I work with a great group of technology and business leaders at the #CIOChat on Twitter and few weeks ago, I asked them what conditions drive happier, more productive CIOs. Before sharing their collective insights, let me acknowledge the amazing contributors within this chat:
These CIOs have opinions about engagement split nicely into five areas.
CIOs want a work environment that enables them to develop and hire people that are smarter than themselves and to establish inclusive, diverse teams with motivated, happy executives obsessed with customer delight. CIOs want the ability to nurture a team that is engaged with and respected by the business.
CIOs see an organizational culture that understands and embraces digital innovation as key to their success. CIOs say they want organizations that see technology as a pillar of businesses, a true business line that provides business value and innovation with a direct impact on business. This includes working with executive teams and business leaders comfortable with embracing innovative, leading edge technologies and agile methodologies to solve business problems.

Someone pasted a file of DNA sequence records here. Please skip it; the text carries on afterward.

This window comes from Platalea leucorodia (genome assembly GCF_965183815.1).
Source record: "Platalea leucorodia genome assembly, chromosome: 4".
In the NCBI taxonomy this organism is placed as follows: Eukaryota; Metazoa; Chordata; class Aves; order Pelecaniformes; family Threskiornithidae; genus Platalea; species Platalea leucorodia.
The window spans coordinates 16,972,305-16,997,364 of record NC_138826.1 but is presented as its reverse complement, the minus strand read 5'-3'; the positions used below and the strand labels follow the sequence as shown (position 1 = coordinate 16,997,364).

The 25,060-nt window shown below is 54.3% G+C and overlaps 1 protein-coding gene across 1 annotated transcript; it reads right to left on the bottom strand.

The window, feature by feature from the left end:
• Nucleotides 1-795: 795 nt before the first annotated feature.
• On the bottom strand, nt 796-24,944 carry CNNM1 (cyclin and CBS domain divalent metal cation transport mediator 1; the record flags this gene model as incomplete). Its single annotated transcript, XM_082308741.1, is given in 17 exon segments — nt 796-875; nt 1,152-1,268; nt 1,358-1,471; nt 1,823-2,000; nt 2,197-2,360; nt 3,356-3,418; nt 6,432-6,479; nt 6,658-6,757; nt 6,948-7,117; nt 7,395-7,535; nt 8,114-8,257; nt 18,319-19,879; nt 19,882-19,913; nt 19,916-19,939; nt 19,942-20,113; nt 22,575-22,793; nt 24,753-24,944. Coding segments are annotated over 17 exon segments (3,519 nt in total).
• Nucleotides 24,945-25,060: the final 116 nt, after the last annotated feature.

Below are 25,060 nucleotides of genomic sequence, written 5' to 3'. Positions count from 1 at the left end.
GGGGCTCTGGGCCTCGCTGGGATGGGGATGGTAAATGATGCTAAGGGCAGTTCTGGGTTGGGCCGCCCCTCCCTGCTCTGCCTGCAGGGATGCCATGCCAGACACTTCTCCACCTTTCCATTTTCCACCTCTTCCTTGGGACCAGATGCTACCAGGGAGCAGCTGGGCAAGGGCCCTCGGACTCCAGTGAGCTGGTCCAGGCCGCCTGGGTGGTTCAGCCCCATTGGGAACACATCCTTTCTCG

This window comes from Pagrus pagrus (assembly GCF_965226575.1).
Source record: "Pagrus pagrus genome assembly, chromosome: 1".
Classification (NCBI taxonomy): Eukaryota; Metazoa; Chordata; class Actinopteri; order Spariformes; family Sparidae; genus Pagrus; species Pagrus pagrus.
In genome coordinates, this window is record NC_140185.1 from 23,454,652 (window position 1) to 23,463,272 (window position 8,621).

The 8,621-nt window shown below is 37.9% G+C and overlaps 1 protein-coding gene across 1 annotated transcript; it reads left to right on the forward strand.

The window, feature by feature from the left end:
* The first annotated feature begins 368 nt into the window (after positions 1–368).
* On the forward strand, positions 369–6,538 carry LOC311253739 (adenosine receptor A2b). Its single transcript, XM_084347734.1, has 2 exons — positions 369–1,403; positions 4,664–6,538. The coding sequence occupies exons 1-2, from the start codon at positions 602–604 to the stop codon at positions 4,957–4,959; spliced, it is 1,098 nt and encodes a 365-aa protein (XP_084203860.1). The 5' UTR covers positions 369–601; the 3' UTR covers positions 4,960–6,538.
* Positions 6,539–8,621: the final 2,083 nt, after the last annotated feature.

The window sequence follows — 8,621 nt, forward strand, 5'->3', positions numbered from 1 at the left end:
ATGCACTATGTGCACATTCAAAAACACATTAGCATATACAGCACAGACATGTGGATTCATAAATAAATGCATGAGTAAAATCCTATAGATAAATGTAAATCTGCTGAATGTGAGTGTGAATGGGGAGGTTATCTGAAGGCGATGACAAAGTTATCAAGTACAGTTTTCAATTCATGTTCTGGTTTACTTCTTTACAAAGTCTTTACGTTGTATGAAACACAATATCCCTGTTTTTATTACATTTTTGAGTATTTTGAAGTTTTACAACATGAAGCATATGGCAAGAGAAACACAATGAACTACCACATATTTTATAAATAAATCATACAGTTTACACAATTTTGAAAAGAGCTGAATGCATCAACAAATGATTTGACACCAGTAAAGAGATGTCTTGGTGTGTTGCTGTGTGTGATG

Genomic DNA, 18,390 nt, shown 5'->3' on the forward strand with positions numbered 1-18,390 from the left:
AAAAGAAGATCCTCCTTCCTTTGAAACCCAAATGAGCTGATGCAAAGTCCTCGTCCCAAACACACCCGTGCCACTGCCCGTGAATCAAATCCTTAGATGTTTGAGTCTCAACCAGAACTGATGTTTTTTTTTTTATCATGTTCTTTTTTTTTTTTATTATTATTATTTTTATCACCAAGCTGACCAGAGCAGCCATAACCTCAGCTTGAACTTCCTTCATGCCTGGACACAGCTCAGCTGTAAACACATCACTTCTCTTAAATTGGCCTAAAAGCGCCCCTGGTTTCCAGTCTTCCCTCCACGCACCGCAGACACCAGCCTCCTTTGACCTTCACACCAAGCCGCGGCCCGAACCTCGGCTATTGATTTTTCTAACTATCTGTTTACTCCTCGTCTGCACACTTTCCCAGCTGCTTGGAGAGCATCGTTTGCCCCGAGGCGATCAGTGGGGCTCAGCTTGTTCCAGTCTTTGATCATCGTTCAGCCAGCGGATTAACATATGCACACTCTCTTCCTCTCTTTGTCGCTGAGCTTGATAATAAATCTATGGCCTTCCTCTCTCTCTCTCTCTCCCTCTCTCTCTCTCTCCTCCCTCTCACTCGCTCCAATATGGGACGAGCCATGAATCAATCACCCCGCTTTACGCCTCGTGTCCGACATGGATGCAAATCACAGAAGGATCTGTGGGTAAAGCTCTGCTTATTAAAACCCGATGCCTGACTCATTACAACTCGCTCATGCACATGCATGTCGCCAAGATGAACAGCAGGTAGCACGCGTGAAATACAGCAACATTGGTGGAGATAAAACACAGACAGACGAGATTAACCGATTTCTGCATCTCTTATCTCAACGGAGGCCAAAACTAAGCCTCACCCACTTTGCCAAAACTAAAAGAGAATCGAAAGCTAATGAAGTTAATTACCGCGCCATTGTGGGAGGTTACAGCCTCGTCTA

CIOs clearly like challenging environments! David Bray, FCC CIO said, “My real joy is really hard human and technical challenges,” while Aldo Ceccarelli said he is happy when his team gains competency for both their business’s continuous improvement and leapfrogging digital transformation.
CIOs say that they want to work on a variety of meaningful, fulfilling projects in creative, high-performing environments; they want to tackle challenges and be problem solving in a way that makes a difference. CIOs want the ability to innovate to directly influence and benefit their organizations.
CIOs are clear that they want the C-level to be aligned with IT strategy for a clear focus on corporate objectives. A basis for this is the acceptance of the strategic role that IT has within the business and CIOs seek close alignment with their business unit peers.
CIOs appreciate being driven by colleagues say they want support from their board, peers and team, with business leaders like Target Corp CEO Brian Cornell, who embrace technology, innovation and change and put in place teams who follows and support a vision that includes IT.
A key desire for CIOs is having support from leaders on expected transformation agenda, and partners across the organization who are willing to engage. With share of voice, respect for technical expertise, and resources for quality, meaningful work, CIOs have inclusion, and most importantly, room to innovate.
Achieving a culture that ‘gets’ how great digital experiences drive brand loyalty means CIOs say that they do not want to be ivory tower leaders, they want to be given the opportunity to build, fail-fast, learn, and repeat with their colleagues.
CIOs are looking for environments where they can create business value and team engagement to drive results, and they clearly appreciate executive support and the ability to do great things. Take a look at 4 CRITICAL DATA-DRIVEN CHALLENGES FOR TODAY’S CIOS to learn more about CIO perspective and challenges regarding data.